11, September, presented by Breadline Productions, opens Jan. 8; plays Thurs.-Sat., 8 pm; Sun., 7 pm; through Feb. 7. Tickets: $25-$30. Odyssey Theatre, 2055 S. Sepulveda Blvd., Los Angeles. 310.477.2055 x2 or 11septemberplay.info.
Breadline Theatre Group’s first production in Los Angeles is the world premiere of Paul Kampf’s 11, September. Kampf is certain audience members will remember the experience of their first Breadline show. “I tell people to see a Breadline show because they can’t be indifferent to it; they will have a reaction to it,” he says.
Kampf co-founded the Breadline Theatre Group with fellow artists and friends in 1993, and has stayed on as a resident actor, writer and director for the past 15 years. As Breadline moves to California from its long-time home in Chicago, Kampf says the transition is a natural and exciting one for the company.
A combination of losing their long-time space in Chicago and having Kampf’s feature adaptation American Gothic filmed recently in LA led the company out West. And Kampf couldn’t be more pleasantly surprised with this choice. “It’s really surreal being out here,” he says. “All the preconceived notions I had about LA were wrong. There is a vibrant theatre community here with talented, dedicated artists who want to work.”
Thus far it has been all “good realizations” for Kampf as he works as both a writer and actor on his original play 11, September. Directed by Gita Donovan and also starring Liz Rebert, the play is a guest production at the Odyssey Theatre. Like most Breadline work, 11, September focuses on the relationship of the personal and the political. “All theatre is political,” says Kampf.
The story 11, September tells involves the connection between a mathematician, speaking in New York about 9/11 eight years after the tragedy, and a woman he meets. It centers on the defining moments in our lives, those accidents of fate that change everything. The drama, about coincidence, truth, denial and the secrets we keep, brings two strangers together in a chance meeting that alters their lives forever.
“It’s a metaphor of major events in our country, and speaks to what we are as a collective society and what we are all responsible for,” says Kampf.
In this play Kampf deals with his own battles with both sides of any issue, and explores the idea that there are never “clean answers.” He hopes this show can help people gain perspective of where they are in process of being honest with themselves.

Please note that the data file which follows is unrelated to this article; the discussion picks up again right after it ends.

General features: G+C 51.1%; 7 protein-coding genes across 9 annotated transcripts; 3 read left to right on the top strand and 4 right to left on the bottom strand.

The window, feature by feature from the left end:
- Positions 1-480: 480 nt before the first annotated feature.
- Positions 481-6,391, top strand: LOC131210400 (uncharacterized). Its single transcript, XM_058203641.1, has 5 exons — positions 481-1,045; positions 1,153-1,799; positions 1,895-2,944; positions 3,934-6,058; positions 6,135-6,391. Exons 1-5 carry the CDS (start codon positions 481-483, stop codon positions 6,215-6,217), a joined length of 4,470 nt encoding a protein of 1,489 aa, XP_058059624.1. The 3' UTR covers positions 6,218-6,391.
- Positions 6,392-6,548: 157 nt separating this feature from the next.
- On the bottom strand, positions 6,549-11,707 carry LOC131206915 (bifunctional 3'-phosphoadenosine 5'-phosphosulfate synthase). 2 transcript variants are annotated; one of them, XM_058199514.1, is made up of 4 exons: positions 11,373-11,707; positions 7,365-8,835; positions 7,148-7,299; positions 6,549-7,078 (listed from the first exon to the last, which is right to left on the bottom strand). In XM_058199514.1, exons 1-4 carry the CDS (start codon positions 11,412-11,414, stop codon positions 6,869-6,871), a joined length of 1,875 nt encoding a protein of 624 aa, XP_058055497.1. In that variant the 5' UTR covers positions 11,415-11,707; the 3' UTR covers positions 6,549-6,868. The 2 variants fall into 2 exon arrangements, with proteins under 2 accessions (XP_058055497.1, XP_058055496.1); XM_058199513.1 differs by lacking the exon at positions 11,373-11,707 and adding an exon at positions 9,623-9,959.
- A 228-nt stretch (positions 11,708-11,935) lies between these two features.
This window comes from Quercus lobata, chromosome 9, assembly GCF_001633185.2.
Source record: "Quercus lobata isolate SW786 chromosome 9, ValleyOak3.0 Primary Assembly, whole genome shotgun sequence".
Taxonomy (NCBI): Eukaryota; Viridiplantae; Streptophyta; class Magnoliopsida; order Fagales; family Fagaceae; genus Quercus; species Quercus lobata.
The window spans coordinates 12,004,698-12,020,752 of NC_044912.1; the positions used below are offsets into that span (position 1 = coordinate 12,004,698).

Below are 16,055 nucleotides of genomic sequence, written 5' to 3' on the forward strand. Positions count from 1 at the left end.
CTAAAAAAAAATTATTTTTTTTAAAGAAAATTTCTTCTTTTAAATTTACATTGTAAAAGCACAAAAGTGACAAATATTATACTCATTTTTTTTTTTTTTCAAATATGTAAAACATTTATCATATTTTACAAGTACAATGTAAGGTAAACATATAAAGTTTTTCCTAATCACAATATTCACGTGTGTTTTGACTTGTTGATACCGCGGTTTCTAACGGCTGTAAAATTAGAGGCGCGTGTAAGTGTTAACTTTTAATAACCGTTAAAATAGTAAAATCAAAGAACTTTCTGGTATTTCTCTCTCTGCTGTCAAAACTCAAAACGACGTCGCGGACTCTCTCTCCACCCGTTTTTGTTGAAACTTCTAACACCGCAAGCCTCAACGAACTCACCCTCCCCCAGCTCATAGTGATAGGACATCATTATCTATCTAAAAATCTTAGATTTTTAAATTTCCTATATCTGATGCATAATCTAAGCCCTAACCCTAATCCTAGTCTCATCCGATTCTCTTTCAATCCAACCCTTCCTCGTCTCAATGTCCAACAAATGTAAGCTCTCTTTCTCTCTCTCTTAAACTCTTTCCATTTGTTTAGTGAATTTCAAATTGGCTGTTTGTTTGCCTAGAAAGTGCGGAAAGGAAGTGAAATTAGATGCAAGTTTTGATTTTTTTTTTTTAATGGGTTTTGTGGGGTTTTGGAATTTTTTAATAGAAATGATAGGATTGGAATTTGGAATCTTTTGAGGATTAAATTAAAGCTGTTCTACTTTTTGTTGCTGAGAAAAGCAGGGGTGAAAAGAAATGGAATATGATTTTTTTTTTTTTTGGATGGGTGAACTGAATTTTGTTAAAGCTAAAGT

“As the show unwinds you realize how deep it really goes,” says Kampf. “I show the personal demons of both characters and then hope audience members see where they are in the spectrum of these two people. It’s about the truthfulness of the person while watching.”
Kampf sees theatre as a heightened sense of reality where the audience must be presented with the extreme in order to examine their own lives. “If we were trying to replicate reality, we would just have them watch reality TV,” he says. “I write my plays so as they unfurl the audience is drawn into the play to care about the people in a human way.” This technique is supposed to help the audience to sympathize, not judge the characters onstage.
Kampf began writing 18 years ago during his acting graduate studies when he decided he was tired of the material he was given to work with and had something of his own to say. His first play was a success and Kampf was invited to the London Court Theatre to study in a three-month program with writers from around the world. This overseas experience was Kampf’s first foray exploring writing and directing.
Now as a writer and actor, he believes as an artist he benefits from being on both sides of the work. “At first as a writer I’m ahead of the director but soon they have their vision and they are ahead of me,” says Kampf. “Then as an actor I learn new things the writer didn’t know and by the end of the run I am figuring out my intention as a writer.”
He says it is a lesson in “keeping up with what could be” and leaving space for the ambiguities that are rich for the actor. With his personal experience, and the rich history of Breadline, Kampf is looking to make a permanent home in Los Angeles. “My goal is to bring together the right individuals to secure a building to make our home.”
In the production of 11, September, Kampf hopes to lay the foundation for Breadline’s future and encourage people to get to know them. “I want to get settled in and get roots to make the right decision,” he says. “I feel confident for those who see it, the show will be something.” 11, September – What are the defining moments in our lives – those accidents of fate that change everything?Â In this provocative new drama about coincidence, truth, denial, and the secrets we keep, incredible circumstances bring two strangers together in a chance meeting that alters their lives forever.
Feature image and story image of Paul Kampf and Liz Rebert by Alice Fox
Article by Greta McAnany